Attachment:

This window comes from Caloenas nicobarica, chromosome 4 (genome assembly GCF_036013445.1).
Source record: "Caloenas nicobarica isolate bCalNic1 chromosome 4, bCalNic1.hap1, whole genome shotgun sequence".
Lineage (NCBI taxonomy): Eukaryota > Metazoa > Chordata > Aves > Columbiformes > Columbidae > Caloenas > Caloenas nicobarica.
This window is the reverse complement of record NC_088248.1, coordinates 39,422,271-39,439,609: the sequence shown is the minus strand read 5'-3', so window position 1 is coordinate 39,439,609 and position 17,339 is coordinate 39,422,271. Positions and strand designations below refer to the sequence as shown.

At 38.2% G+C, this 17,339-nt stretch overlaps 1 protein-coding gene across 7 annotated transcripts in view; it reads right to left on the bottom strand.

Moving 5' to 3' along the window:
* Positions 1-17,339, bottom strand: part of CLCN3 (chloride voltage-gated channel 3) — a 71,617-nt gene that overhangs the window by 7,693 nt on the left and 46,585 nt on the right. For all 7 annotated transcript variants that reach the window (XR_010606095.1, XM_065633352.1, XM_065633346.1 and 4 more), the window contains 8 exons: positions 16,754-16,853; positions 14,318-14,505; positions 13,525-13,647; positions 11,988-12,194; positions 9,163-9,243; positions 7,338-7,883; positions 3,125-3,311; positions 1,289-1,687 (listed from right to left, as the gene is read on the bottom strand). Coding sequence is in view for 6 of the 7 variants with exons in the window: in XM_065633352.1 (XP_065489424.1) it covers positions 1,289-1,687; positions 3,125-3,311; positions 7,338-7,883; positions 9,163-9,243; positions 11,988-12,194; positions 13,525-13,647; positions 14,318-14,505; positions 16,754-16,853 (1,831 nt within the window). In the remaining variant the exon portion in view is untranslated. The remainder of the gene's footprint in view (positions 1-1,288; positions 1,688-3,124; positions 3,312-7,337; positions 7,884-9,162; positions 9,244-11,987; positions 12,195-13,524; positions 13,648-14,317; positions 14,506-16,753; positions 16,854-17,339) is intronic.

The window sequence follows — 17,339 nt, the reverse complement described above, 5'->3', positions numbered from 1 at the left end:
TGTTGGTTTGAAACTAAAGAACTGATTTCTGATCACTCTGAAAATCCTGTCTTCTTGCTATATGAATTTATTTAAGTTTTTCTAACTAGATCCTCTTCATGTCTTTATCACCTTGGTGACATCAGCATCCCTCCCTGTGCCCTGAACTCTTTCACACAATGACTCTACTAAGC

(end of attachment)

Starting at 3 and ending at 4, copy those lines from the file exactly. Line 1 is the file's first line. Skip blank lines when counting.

Lineage (NCBI taxonomy): Eukaryota > Metazoa > Chordata > Aves > Columbiformes > Columbidae > Caloenas > Caloenas nicobarica.
This window is the reverse complement of record NC_088248.1, coordinates 39,422,271-39,439,609: the sequence shown is the minus strand read 5'-3', so window position 1 is coordinate 39,439,609 and position 17,339 is coordinate 39,422,271. Positions and strand designations below refer to the sequence as shown.